A few times, I’ve had a buyer back out because the property was stigmatized, meaning that there was a dark past associated with it.
There can also be deal-breaking environmental concerns. I once had an experience with a home that had a high level of radioactivity. That’s just about as bizarre as it can get.
As for representing a seller post-contract, you’ll find that many deal killers stem from the domino effect.
For example, let’s say the buyer had a mortgage approval that was contingent on his house selling and closing. If he doesn’t sell his property, he would no longer qualify to purchase the next one.
The worst example I can think of involved several transactions, all depending on the previous deal to close. The first AOS was a low-income first-time homebuyer buying her first property off of this particular seller, and then that seller was buying up into the next property. And, of course, I was at the end of all of these transactions as an agent. I did all the work—and obviously I never got paid.
Sometimes buyers get turned down for a mortgage after doing something separate like co-signing an auto loan for a child while trying to buy a condo for themselves. Once I even had a buyer who got laid off a week before closing, so he couldn’t get his loan.
Just before closing, I strongly recommend going through the property if you can, especially if you’re local to it.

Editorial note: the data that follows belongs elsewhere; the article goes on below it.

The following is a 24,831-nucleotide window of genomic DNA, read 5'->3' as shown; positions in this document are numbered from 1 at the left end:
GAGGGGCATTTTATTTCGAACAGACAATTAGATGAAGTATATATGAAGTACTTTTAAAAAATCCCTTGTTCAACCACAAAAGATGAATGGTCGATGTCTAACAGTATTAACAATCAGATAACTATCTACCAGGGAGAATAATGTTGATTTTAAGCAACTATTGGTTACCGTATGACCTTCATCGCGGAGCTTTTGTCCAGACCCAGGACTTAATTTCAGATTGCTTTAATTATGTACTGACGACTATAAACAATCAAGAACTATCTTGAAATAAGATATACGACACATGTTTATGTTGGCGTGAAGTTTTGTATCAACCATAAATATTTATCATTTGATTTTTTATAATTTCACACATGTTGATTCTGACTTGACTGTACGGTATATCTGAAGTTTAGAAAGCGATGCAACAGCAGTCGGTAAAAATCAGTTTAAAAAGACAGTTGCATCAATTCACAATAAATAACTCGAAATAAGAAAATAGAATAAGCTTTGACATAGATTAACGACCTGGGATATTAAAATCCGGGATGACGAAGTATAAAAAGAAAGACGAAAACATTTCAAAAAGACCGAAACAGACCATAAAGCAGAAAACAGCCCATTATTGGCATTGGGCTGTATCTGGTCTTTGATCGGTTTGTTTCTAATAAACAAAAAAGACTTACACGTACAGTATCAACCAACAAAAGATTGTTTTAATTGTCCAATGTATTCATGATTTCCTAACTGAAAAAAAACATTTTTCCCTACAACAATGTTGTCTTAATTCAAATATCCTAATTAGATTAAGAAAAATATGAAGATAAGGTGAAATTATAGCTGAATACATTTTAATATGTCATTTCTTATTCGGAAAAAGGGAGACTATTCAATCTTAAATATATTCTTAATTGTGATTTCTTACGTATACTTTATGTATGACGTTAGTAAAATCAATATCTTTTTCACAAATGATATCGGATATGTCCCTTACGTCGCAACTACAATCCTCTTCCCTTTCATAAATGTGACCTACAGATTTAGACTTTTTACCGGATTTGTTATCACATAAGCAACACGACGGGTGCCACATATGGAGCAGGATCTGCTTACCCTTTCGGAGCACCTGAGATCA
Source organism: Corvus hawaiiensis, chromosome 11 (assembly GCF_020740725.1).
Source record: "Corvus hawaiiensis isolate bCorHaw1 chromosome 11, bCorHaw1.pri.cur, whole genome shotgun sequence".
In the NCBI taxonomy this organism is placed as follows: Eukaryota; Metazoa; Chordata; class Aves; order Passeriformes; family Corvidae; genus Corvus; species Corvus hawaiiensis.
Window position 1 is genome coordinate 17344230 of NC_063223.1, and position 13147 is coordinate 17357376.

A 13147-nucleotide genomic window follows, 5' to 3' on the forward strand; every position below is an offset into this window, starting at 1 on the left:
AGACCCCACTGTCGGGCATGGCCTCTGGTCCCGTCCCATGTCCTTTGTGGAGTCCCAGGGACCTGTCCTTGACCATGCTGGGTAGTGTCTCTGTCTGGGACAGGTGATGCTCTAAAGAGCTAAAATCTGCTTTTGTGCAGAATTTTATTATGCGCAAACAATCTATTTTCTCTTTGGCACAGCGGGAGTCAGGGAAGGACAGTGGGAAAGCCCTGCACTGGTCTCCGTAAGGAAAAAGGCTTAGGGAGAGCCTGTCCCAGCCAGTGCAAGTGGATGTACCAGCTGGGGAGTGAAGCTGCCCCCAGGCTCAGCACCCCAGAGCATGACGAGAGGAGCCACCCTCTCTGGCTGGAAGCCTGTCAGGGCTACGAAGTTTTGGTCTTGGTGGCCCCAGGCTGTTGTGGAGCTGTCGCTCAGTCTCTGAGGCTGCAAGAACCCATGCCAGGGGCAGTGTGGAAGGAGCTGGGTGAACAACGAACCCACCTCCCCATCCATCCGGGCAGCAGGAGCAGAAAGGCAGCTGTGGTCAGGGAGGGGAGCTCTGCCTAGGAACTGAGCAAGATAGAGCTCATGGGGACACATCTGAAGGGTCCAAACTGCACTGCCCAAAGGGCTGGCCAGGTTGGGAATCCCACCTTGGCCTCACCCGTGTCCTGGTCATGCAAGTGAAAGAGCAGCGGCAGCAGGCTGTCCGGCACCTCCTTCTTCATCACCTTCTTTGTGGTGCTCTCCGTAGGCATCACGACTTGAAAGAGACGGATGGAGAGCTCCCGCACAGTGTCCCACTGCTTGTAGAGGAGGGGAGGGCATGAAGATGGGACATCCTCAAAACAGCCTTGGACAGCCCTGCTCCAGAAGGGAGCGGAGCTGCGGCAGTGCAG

The biggest issues with pre-settlement walk-throughs usually have to do with things like the contents being left behind or fixtures that were taken that shouldn’t have been. I’ve witnessed everything from abandoned cars and entire the contents of the house remaining to someone stealing the attic fan or the A/C condenser unit off the side of the house.
Also, things like unknown utility liens and taxes can pop up. Or maybe last-minute mold suddenly appears in the basement.
For most of these things, money and adjustments with proceeds will fix the situation.
The only thing that’s really tough to fix is if the seller doesn’t have enough money to make the closing happen. Either the agents end up working for charity, or the property just doesn’t go to settlement.
Now, regardless of what stage the deal is in, some issues that arise can also be seen as opportunities. So how do you decide whether to embrace the challenge or walk away from the deal altogether?
Take it or Leave it?
When making this decision, I think the biggest things to consider are your own skill set, your time commitment, and your budget. It really depends on the individual.
For example, when I was a painting contractor, I loved properties that needed painting work done. I could get a certain amount knocked off of the deal, and then I could bring my crew in.
However, if you can’t find a reasonable way to fix the issue or if the estimates are just too high, you’re more likely to walk away from the deal.
So, now that I’ve shared some of the biggest deal breakers I’ve seen over the years, I’d be curious to hear what others have witnessed.
Better yet, how have you saved or revived a dead deal?
Let me know your best stories below!